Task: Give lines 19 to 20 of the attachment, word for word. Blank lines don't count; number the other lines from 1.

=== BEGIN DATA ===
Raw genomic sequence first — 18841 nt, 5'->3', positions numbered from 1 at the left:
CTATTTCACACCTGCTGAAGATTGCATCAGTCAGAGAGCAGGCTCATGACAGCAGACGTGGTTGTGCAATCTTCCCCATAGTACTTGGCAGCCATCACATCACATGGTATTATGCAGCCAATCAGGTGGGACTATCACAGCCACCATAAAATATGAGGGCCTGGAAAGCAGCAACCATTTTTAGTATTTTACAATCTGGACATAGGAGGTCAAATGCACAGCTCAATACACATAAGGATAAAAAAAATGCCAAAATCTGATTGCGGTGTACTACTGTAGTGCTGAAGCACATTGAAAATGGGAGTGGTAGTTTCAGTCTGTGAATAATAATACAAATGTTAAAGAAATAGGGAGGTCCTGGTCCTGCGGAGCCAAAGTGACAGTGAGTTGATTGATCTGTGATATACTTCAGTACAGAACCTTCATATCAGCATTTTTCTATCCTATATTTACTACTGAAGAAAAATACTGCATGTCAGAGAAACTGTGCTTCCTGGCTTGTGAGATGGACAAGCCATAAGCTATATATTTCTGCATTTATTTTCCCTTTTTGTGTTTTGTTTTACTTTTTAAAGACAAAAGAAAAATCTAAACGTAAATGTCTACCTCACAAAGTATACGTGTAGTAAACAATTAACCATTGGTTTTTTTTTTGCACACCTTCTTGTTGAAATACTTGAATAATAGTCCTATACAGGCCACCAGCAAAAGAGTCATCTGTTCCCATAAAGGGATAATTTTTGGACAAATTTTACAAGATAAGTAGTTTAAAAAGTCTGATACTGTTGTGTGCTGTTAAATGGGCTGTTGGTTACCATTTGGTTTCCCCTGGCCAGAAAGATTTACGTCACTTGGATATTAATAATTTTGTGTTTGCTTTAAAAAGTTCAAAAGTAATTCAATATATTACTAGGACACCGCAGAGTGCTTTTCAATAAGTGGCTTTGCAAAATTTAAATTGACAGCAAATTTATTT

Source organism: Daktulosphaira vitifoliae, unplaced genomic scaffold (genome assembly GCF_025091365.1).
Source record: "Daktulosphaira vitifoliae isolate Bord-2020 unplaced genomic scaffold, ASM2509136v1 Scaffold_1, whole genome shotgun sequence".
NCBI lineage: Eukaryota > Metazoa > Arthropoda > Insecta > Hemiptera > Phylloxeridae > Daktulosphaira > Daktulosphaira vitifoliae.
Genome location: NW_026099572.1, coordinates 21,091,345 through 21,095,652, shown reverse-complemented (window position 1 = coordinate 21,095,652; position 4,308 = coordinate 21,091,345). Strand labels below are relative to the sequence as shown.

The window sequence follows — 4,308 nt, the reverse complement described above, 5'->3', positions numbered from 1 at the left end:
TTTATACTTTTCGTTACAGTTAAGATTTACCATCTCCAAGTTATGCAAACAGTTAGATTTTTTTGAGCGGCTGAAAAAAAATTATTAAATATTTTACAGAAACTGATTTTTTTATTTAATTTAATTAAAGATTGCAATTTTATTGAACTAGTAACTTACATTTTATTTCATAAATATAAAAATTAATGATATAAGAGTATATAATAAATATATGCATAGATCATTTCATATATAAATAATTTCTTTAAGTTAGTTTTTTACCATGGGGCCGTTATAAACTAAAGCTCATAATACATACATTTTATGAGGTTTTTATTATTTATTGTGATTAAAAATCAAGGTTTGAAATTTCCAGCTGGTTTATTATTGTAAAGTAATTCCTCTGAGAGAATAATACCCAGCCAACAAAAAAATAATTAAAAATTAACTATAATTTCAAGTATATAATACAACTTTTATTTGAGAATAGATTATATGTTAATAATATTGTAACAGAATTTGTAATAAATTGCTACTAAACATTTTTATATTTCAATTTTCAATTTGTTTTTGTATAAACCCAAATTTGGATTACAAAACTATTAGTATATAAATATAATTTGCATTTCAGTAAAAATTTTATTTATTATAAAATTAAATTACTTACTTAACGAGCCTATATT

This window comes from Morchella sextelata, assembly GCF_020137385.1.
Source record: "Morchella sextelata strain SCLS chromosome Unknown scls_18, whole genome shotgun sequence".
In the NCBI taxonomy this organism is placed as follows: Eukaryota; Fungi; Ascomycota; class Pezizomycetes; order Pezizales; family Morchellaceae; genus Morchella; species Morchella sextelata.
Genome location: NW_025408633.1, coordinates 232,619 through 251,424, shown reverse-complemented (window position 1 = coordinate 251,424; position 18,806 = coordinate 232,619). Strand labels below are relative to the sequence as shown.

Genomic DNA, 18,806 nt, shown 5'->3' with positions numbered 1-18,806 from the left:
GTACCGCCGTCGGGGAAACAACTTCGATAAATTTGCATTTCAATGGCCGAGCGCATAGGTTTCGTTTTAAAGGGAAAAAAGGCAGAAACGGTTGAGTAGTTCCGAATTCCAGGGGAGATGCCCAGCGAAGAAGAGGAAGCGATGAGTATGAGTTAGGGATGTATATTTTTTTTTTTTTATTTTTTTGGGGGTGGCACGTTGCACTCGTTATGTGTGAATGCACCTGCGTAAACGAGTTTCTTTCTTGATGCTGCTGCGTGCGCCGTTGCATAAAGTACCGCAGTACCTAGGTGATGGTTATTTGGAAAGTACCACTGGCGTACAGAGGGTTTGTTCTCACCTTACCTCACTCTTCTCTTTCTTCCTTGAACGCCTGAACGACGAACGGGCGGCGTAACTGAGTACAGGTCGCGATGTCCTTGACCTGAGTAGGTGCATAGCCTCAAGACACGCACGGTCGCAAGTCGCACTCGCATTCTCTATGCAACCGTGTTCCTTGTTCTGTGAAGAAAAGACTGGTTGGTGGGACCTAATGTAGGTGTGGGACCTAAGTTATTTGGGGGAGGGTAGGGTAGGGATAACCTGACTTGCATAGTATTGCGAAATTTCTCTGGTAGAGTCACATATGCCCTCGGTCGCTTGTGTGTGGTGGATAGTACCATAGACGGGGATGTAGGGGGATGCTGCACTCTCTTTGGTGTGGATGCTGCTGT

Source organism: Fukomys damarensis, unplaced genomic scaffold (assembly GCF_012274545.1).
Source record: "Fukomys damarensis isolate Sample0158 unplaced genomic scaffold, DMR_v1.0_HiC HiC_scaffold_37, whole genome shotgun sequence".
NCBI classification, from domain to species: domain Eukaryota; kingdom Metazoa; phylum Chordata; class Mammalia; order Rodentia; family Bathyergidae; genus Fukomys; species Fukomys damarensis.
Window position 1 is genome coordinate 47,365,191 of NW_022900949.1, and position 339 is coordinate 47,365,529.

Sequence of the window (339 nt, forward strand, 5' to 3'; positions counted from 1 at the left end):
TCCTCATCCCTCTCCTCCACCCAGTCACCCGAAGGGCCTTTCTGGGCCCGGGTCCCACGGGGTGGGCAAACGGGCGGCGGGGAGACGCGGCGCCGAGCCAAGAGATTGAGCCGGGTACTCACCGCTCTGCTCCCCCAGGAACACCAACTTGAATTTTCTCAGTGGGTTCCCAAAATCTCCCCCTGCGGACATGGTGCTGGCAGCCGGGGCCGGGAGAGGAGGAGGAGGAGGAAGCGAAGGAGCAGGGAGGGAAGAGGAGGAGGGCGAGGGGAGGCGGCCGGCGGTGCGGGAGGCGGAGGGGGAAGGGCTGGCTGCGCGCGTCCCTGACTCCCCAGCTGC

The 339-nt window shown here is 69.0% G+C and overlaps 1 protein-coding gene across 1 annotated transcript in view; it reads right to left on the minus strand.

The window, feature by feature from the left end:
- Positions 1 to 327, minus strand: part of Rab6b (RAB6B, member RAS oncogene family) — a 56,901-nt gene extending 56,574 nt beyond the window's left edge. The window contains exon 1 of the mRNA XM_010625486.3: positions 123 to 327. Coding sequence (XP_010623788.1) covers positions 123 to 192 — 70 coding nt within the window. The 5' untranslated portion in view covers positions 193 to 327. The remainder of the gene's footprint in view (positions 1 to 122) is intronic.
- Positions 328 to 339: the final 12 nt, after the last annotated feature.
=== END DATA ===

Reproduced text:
Sequence of the window (339 nt, forward strand, 5' to 3'; positions counted from 1 at the left end):
TCCTCATCCCTCTCCTCCACCCAGTCACCCGAAGGGCCTTTCTGGGCCCGGGTCCCACGGGGTGGGCAAACGGGCGGCGGGGAGACGCGGCGCCGAGCCAAGAGATTGAGCCGGGTACTCACCGCTCTGCTCCCCCAGGAACACCAACTTGAATTTTCTCAGTGGGTTCCCAAAATCTCCCCCTGCGGACATGGTGCTGGCAGCCGGGGCCGGGAGAGGAGGAGGAGGAGGAAGCGAAGGAGCAGGGAGGGAAGAGGAGGAGGGCGAGGGGAGGCGGCCGGCGGTGCGGGAGGCGGAGGGGGAAGGGCTGGCTGCGCGCGTCCCTGACTCCCCAGCTGC